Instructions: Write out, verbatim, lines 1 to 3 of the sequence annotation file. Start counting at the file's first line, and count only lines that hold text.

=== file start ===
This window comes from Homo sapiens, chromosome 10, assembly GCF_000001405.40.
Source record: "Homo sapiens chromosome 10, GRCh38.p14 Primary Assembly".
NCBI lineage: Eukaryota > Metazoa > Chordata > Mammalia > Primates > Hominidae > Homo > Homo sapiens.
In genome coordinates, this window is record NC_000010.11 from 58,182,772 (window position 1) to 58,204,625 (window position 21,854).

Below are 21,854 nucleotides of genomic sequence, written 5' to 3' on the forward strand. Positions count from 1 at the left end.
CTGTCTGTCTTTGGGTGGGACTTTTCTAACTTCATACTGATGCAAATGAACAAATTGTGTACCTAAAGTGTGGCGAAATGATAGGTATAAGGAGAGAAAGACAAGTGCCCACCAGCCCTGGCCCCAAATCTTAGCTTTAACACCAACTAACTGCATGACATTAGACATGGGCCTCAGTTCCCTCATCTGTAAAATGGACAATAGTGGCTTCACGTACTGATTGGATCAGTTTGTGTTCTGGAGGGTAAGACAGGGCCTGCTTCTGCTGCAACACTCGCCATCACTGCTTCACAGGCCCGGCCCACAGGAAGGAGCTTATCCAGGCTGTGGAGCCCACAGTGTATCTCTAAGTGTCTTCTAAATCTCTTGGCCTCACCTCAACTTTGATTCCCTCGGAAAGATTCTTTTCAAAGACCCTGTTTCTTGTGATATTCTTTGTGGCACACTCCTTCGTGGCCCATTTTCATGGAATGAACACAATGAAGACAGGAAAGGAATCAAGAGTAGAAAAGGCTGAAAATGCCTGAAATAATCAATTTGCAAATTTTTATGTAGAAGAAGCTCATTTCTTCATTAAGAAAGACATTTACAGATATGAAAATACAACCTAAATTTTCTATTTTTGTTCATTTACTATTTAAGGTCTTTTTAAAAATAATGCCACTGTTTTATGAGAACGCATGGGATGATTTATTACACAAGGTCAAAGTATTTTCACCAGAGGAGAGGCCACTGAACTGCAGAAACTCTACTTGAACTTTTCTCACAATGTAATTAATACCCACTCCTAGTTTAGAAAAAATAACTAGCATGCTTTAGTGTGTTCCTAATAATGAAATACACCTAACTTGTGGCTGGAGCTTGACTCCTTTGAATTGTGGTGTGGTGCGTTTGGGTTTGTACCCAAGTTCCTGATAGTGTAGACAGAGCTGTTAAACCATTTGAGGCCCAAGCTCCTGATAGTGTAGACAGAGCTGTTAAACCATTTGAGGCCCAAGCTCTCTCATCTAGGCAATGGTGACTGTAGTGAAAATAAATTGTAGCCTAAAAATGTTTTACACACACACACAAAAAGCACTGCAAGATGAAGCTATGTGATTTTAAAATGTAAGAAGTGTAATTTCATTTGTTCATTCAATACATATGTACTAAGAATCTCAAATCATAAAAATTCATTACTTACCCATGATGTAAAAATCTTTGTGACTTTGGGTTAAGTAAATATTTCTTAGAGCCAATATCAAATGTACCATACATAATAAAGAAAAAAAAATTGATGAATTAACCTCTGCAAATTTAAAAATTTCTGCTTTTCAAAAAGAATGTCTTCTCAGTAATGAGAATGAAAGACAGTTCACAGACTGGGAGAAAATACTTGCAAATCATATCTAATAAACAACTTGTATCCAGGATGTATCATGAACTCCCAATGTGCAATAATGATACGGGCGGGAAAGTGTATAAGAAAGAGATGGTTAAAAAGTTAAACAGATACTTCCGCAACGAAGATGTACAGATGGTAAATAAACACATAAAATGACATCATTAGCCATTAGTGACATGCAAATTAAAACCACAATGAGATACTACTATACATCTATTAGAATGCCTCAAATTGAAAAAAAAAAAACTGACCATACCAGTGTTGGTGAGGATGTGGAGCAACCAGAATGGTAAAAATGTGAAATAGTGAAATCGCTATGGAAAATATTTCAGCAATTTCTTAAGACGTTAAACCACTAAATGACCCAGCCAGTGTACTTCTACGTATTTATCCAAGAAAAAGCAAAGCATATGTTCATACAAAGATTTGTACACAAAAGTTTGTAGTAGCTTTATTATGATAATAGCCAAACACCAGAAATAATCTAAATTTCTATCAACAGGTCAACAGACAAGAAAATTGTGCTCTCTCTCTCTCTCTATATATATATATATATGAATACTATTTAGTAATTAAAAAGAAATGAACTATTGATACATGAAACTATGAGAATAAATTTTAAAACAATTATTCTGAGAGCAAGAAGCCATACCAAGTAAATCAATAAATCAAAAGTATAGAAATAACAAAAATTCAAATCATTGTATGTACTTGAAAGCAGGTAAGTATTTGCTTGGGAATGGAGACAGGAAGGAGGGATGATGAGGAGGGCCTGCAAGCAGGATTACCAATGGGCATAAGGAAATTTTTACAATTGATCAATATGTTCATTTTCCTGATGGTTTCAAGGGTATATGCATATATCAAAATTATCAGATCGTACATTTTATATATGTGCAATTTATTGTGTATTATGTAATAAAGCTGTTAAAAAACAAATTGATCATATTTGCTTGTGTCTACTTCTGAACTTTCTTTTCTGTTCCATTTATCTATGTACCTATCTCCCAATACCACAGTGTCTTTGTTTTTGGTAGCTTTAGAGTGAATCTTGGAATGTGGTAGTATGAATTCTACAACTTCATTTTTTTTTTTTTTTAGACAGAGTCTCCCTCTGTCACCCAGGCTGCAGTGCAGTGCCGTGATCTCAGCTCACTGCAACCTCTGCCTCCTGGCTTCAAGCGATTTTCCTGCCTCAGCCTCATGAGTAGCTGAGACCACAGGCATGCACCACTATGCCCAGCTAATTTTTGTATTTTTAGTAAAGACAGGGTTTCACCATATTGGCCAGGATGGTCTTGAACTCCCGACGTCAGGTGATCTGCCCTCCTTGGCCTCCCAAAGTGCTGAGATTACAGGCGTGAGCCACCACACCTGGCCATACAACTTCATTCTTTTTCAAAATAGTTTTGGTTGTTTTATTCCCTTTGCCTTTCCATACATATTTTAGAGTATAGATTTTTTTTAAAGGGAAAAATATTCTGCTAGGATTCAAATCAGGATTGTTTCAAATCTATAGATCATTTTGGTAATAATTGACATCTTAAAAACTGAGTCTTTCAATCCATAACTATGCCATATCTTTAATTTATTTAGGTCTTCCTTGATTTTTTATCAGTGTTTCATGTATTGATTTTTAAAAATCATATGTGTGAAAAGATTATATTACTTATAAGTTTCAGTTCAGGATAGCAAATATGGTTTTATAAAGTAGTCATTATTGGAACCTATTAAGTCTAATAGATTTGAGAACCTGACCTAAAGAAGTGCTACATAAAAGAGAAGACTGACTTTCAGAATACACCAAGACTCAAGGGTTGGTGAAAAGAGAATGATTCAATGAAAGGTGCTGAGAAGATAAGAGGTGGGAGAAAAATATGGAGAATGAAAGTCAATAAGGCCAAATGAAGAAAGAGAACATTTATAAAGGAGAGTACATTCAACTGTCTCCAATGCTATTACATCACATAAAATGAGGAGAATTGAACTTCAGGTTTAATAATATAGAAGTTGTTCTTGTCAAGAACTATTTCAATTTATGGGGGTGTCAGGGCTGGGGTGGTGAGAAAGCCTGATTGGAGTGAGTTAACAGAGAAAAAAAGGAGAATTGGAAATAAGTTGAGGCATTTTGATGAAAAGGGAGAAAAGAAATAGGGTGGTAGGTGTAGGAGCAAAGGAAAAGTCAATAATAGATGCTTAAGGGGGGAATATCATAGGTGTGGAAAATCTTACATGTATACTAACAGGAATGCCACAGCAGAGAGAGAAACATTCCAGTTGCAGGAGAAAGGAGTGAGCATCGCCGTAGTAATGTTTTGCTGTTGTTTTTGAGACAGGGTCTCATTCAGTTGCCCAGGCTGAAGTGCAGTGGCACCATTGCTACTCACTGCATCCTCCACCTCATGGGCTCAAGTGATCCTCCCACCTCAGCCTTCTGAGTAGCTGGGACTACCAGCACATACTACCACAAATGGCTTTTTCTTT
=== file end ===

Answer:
This window comes from Homo sapiens, chromosome 10, assembly GCF_000001405.40.
Source record: "Homo sapiens chromosome 10, GRCh38.p14 Primary Assembly".
NCBI lineage: Eukaryota > Metazoa > Chordata > Mammalia > Primates > Hominidae > Homo > Homo sapiens.